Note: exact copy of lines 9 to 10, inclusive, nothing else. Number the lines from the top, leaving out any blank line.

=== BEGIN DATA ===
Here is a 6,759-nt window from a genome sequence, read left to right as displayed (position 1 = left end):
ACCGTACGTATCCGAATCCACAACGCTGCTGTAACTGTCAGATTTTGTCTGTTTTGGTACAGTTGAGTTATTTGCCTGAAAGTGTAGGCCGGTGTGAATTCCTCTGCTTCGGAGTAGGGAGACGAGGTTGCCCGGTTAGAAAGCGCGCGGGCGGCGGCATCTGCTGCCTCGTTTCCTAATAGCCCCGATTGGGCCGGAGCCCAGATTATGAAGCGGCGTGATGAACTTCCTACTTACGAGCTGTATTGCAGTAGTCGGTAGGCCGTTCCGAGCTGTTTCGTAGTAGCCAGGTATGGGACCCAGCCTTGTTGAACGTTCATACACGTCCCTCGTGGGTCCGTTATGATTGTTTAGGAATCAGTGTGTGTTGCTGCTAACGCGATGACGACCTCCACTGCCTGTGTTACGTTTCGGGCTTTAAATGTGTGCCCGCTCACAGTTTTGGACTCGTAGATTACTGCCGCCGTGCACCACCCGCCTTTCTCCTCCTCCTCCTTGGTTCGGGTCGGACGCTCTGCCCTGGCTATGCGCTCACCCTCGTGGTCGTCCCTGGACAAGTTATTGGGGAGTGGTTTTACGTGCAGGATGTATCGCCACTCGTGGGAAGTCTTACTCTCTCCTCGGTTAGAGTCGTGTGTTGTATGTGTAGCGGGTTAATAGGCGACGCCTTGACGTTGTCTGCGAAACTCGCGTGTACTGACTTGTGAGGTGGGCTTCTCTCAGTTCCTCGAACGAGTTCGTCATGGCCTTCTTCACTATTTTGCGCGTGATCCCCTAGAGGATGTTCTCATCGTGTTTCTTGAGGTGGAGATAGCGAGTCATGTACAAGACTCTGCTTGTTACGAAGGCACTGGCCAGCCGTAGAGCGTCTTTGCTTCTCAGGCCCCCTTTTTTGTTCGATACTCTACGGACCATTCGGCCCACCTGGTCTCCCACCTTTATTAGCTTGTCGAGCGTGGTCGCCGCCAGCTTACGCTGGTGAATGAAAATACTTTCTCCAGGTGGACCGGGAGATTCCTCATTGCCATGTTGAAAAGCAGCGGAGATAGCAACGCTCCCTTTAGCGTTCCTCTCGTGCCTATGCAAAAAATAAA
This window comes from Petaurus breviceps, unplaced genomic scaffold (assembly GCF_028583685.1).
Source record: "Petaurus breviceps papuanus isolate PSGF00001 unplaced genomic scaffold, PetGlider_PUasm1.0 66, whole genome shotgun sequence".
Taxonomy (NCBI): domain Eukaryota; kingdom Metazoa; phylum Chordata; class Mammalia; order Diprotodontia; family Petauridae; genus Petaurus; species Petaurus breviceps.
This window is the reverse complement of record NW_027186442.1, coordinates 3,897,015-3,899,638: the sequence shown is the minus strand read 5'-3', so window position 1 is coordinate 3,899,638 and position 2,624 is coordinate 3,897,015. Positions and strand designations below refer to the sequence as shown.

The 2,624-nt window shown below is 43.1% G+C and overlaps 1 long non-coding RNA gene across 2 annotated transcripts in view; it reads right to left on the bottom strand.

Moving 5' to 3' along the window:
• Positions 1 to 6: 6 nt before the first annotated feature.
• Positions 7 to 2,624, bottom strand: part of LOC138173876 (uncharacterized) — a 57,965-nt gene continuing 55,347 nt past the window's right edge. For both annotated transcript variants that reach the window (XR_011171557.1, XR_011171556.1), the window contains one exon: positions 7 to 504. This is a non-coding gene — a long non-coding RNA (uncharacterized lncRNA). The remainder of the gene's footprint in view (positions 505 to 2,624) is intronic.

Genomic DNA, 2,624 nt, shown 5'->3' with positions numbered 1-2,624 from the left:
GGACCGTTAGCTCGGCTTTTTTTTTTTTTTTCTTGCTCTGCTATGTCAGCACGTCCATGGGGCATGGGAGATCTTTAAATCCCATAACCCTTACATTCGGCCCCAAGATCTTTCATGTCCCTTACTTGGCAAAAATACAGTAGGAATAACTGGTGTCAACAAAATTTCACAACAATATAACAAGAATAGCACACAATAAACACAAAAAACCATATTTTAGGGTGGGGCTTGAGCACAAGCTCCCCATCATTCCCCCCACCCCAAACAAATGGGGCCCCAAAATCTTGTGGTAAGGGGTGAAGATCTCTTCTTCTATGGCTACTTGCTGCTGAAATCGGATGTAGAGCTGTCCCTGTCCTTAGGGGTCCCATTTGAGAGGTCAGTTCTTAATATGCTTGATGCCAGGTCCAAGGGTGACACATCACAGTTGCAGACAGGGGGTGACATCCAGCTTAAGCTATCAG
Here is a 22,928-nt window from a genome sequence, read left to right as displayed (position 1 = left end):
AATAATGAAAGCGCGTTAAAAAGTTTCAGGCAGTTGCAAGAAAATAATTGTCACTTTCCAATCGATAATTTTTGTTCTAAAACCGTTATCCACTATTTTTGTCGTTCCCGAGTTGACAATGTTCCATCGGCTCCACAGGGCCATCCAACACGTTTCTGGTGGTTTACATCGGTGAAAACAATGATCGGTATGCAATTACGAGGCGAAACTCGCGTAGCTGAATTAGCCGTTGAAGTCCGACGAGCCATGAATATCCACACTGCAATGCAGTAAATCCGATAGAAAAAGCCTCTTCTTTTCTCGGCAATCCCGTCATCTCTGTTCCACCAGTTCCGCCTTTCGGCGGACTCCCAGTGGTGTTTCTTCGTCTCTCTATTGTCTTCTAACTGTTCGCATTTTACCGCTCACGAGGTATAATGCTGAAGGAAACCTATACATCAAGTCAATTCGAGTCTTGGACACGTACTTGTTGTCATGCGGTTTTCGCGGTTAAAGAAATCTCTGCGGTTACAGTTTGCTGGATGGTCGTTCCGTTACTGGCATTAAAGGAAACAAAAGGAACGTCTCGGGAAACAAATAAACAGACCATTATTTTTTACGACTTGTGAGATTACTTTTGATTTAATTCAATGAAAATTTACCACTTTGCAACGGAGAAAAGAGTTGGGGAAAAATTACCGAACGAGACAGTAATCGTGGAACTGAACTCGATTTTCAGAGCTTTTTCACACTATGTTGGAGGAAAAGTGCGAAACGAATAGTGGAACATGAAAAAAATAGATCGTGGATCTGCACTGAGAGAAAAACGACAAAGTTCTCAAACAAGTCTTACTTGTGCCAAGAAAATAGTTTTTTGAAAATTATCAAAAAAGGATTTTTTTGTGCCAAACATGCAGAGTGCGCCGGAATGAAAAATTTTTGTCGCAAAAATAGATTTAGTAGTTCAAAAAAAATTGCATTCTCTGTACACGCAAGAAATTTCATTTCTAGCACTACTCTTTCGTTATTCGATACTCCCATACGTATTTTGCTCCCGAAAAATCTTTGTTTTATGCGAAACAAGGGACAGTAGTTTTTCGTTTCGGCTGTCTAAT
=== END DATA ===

• Positions 1 to 6: 6 nt before the first annotated feature.
• Positions 7 to 2,624, bottom strand: part of LOC138173876 (uncharacterized) — a 57,965-nt gene continuing 55,347 nt past the window's right edge. For both annotated transcript variants that reach the window (XR_011171557.1, XR_011171556.1), the window contains one exon: positions 7 to 504. This is a non-coding gene — a long non-coding RNA (uncharacterized lncRNA). The remainder of the gene's footprint in view (positions 505 to 2,624) is intronic.